Other moments are equally striking, in inimitable Propeller style: the transition to Eastcheap - accomplished with an acoustic singalonga “London Calling” - is superb, while the English-learning scene finds Karl Davies’s wonderful Katherine reclining in a bath-tub as she’s tutored by Chris Myles’s hilariously dead-pan Alice. There seem to be some missed opportunitites for invention, though, while the attempts at Richard III-esque gross-out gore - though justifiable on the grounds of History Play continuity - come off as less effective Richard rehashes rather than dynamic parts of the whole.
Still, the production boasts fine performances from an ensemble made up equally of Propeller newbies and returnees. There’s especially good work from Gunnar Cauthery as a firebrand Dauphin, from Vince Leigh as a vigorous Pistol, and from the expert Robert Hands as Ely and the Constable of France. As a cackling Mistress Quickly Tony Bell - last seen leaving The Comedy of Errors with a sparkler in the sphincter - gets an entrance here that's as memorable as his exit was there; he’s so good that it’s a shame that the part has been cut, and with it, unfortunately, the report of Falstaff’s death and some of the essential context of Henry’s past. (Bell is equally enjoyable as a hearty, leek-brandishing Fluellen, though.)
About Dugald Bruce-Lockhart’s Henry I’m somewhat unsure: often the actor falls back on an odd singsongy delivery that feels affected; the eve-of-Agincourt soliloquy is taken a tad too fast for my liking; and the Band of Brothers speech a bit too casually. But he’s strong in the "tennis balls" scene and on “Once more unto the breach,” touching when conveying Henry’s pain at the traitors’ betrayal and expressing his shame about how his father secured the crown, convincingly fervent as a God-botherer, and he proves his comic chops in the closing encounter with Katherine. (Although it might be argued that this scene is stolen by Mr. Myles’s reactions.) Though broadly speaking a sympathetic portrayal, what’s admirable about the performance - and indeed the production - is that it doesn’t editorialise excessively on Henry as either hero or villain but allows a range of colours to emerge.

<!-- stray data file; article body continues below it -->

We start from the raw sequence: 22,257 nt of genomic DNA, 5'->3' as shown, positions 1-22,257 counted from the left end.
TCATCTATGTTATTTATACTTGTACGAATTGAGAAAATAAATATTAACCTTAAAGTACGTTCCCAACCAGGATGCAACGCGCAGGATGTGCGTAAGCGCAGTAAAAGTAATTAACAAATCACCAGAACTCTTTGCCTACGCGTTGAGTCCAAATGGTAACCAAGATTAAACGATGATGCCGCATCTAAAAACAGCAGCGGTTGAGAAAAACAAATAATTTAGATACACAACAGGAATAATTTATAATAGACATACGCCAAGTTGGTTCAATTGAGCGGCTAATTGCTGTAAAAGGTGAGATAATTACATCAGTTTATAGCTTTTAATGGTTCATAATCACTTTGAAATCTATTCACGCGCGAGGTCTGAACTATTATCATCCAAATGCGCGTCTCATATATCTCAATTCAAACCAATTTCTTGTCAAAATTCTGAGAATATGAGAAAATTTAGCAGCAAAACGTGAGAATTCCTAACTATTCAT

It’s likely that the weight of extremely high expectations may be responsible for my slight sense of disappointment with Propeller’s Henry V. Nonetheless, the company has produced another entertaining evening here, even if they haven’t come up with an epic vision to equal that of their Richard III for shock and awe.
The production runs for 2 hours 55 minutes, and the interval antics - all in aid of a good cause - are, as usual, priceless. Full touring information on the Propeller website.